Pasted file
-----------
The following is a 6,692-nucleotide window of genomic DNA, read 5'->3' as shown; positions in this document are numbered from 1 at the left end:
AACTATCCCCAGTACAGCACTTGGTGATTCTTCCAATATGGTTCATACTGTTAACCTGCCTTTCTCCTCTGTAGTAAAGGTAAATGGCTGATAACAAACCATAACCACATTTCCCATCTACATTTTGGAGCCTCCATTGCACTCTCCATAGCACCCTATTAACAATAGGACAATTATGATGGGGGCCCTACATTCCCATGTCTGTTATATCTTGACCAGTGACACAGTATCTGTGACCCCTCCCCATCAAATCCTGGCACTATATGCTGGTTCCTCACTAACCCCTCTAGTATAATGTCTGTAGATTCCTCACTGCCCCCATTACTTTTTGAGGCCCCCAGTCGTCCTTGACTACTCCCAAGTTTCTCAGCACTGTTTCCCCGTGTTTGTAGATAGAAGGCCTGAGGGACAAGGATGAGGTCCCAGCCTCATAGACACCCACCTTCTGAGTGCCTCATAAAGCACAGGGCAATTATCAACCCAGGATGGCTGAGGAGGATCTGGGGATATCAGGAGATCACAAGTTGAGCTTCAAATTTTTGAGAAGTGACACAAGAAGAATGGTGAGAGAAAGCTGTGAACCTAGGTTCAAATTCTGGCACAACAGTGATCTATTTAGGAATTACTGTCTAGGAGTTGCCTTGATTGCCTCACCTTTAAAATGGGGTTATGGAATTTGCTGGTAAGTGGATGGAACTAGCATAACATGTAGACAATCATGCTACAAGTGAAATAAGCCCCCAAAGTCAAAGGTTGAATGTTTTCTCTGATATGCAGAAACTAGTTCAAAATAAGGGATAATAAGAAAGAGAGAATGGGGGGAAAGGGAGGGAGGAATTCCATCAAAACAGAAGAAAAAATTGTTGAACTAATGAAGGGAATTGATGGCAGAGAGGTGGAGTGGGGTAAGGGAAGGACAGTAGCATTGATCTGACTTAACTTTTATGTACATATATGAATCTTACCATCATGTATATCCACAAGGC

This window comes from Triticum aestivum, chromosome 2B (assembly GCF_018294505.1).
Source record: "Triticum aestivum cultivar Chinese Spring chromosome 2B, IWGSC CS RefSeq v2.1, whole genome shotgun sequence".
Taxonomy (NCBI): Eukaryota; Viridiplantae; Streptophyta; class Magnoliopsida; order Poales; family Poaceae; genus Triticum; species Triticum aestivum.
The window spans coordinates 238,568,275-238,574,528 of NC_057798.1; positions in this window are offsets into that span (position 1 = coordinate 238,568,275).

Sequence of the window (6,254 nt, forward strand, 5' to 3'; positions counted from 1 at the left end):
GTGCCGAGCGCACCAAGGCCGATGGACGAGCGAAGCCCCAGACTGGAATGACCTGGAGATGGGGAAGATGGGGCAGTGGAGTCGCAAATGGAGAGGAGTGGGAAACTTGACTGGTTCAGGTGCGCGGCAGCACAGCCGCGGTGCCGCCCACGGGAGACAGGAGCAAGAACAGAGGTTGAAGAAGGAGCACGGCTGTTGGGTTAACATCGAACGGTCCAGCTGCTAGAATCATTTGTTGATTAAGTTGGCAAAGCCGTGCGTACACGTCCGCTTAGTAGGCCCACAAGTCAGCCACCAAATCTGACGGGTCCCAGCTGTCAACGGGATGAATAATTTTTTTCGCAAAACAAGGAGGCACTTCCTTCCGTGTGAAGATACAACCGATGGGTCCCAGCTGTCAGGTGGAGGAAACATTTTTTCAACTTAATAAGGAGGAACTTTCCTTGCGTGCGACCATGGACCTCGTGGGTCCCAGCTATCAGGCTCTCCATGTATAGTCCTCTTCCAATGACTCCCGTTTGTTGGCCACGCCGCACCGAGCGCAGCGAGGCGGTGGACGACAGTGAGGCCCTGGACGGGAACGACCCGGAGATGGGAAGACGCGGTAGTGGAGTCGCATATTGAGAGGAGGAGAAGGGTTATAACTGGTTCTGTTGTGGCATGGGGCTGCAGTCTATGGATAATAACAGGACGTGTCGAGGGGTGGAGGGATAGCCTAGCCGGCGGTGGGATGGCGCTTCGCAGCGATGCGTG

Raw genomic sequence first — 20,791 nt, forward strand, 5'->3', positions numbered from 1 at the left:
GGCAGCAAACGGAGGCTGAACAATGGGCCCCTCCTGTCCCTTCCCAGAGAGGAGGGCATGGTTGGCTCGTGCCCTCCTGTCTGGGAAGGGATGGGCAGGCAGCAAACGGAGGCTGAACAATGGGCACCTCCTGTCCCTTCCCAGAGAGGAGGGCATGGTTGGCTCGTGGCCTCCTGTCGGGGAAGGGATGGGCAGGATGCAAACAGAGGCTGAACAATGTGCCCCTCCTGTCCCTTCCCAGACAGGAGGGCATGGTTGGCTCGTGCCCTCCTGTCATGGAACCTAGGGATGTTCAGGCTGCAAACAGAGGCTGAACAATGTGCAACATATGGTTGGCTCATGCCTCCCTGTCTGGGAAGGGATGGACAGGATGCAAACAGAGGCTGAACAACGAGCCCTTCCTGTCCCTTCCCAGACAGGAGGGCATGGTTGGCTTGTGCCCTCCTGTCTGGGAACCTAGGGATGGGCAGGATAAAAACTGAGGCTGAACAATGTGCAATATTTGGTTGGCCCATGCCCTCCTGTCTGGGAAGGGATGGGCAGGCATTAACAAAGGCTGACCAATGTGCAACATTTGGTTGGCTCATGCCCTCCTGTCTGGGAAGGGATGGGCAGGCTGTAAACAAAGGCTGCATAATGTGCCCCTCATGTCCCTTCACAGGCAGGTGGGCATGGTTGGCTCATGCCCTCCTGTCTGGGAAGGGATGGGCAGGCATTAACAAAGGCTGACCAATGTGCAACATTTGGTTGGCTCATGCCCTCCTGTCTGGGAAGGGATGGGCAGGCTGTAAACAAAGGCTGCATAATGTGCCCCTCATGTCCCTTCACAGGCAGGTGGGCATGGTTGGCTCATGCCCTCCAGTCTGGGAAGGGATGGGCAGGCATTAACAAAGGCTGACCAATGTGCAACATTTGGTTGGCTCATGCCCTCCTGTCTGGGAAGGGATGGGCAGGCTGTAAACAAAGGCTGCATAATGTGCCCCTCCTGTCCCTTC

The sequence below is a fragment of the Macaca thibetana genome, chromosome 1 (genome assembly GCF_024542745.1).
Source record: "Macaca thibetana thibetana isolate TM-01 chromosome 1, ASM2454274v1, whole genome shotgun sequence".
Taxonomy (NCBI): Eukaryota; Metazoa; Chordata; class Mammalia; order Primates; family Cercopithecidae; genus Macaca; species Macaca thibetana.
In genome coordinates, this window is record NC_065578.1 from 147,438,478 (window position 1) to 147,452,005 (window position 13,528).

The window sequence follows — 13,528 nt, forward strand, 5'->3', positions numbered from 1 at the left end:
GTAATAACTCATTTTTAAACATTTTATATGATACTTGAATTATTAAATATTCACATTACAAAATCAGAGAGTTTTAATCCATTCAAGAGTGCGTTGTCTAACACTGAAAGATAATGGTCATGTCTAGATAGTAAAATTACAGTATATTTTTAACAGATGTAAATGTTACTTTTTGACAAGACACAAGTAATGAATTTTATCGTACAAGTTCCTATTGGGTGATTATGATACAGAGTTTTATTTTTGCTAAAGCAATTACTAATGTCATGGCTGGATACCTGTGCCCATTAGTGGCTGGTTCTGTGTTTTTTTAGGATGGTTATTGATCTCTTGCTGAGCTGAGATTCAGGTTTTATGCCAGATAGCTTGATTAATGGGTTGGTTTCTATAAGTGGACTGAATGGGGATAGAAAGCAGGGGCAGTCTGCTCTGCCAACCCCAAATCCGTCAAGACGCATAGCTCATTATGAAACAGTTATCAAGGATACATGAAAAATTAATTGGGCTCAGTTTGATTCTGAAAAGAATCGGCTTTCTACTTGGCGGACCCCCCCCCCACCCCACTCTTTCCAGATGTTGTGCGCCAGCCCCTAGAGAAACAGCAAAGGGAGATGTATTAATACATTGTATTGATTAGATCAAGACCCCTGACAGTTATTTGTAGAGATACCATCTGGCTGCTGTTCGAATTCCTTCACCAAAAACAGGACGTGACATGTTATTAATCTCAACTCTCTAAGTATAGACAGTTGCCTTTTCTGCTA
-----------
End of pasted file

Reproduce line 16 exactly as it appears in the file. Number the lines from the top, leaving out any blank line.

GTAATAACTCATTTTTAAACATTTTATATGATACTTGAATTATTAAATATTCACATTACAAAATCAGAGAGTTTTAATCCATTCAAGAGTGCGTTGTCTAACACTGAAAGATAATGGTCATGTCTAGATAGTAAAATTACAGTATATTTTTAACAGATGTAAATGTTACTTTTTGACAAGACACAAGTAATGAATTTTATCGTACAAGTTCCTATTGGGTGATTATGATACAGAGTTTTATTTTTGCTAAAGCAATTACTAATGTCATGGCTGGATACCTGTGCCCATTAGTGGCTGGTTCTGTGTTTTTTTAGGATGGTTATTGATCTCTTGCTGAGCTGAGATTCAGGTTTTATGCCAGATAGCTTGATTAATGGGTTGGTTTCTATAAGTGGACTGAATGGGGATAGAAAGCAGGGGCAGTCTGCTCTGCCAACCCCAAATCCGTCAAGACGCATAGCTCATTATGAAACAGTTATCAAGGATACATGAAAAATTAATTGGGCTCAGTTTGATTCTGAAAAGAATCGGCTTTCTACTTGGCGGACCCCCCCCCCACCCCACTCTTTCCAGATGTTGTGCGCCAGCCCCTAGAGAAACAGCAAAGGGAGATGTATTAATACATTGTATTGATTAGATCAAGACCCCTGACAGTTATTTGTAGAGATACCATCTGGCTGCTGTTCGAATTCCTTCACCAAAAACAGGACGTGACATGTTATTAATCTCAACTCTCTAAGTATAGACAGTTGCCTTTTCTGCTA